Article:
During the trial of O. J. Simpson, the press focused on him. Now the victim, Nicole Brown Simpson, speaks through this private diary of her occasional roommate and constant best friend, Faye D. Resnick. Referred to by the media as the "mystery woman" who disappeared before the trial, Faye spoke to Nicole only one hour before her death. After months of avoiding lawyers and the press, Faye comes forward with the tragic story of a woman who yearned for a simple, loving family life and was trapped instead in a violent cycle of fear and abuse.
Copyright © and (P)1994 by Dove Audio, Inc.
Not as juicy as legends purports, and Faye Resnick's put on obnoxious Barbara Parkins vocal imitation doesn't help matter.
All in all I don't know why this book made Faye notorious. She didn't really reveal anything the public hadn't already known.
True stories and self help my genre
Just to have read the story - too many -extract dates etc to be believable it was hard to listen without rolling my eyes cosantly
Not read her own book and stop trying to be sexy reading it - made it imposible to enjoy the story
It was one of the worse readings I have ever heard she was trying to be sexy and over dramatic
I am sorry to have spent the money- mike walker co author needs to go back and rewrite this junk!
Sorry for her loss but wow she is not a writer or a good reader - she needs to stick to collecting men and give up writing!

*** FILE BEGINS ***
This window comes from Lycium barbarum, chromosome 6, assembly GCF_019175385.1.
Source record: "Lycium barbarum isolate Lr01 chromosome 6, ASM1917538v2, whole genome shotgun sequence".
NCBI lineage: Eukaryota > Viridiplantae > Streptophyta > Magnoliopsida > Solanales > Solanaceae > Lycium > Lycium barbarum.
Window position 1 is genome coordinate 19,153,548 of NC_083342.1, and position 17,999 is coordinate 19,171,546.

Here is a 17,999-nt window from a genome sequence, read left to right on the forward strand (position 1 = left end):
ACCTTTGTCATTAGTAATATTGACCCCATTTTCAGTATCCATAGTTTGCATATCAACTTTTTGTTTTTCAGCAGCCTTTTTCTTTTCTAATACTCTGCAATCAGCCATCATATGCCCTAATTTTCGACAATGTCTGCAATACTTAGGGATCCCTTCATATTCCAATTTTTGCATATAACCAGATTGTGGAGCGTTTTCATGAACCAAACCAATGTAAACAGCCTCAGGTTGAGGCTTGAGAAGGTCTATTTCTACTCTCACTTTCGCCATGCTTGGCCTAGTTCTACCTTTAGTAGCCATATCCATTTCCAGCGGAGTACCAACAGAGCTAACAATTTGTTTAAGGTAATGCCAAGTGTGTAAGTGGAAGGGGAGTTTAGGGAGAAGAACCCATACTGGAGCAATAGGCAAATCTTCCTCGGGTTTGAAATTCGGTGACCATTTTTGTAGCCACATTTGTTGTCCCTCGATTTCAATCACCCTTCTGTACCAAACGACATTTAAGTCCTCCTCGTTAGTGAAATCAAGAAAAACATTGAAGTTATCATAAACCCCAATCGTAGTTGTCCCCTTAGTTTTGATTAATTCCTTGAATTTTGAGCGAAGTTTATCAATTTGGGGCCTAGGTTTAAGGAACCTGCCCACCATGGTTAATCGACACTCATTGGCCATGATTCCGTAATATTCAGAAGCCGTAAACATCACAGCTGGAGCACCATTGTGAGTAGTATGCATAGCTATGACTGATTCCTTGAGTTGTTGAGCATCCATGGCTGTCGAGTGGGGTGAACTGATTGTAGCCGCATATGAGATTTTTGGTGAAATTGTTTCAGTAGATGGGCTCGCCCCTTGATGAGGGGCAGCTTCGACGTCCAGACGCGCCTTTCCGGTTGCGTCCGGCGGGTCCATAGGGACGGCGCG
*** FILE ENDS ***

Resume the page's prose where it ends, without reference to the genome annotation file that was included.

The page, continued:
Talk about trying to ride out your 15 minutes of fame for 4 hours! Pointless, unnecessary information in this book. Faye is an awful person. Both my best friend and I listened to this book and said we would kill each other if one of us ever wrote a book about the other like this! There's no way Faye was a true friend to Nicole writing a book like this.
Like a trashy novel... And it's all about Faye... I feel bad for Nicole's family
I am surprised there were so many bad reviews. I purchased the audiobook and really enjoyed it for what it was- a story of one woman's friendship and experiences with Nicole Brown and OJ. If you are expecting William Shakespeare then you would be sorely disappointed. There are a lot of people commenting on how Faye Resnick is an awful friend for writing this book, but she actually describes Nicole as a beautiful, loving and kind person. A person who once divorced, explored her new found freedoms and dated men, but she didn't do anything that most of us wouldn't do. All in all I am glad I purchased this book. I feel like I got to know more of who Nicole Brown was.
Here, Faye Resnick does not appear to be at all as crazy as the FX show and the media portray her to be. This book reads like a glimpse into a true friendship and bond between two women coping with love, life, and addiction.
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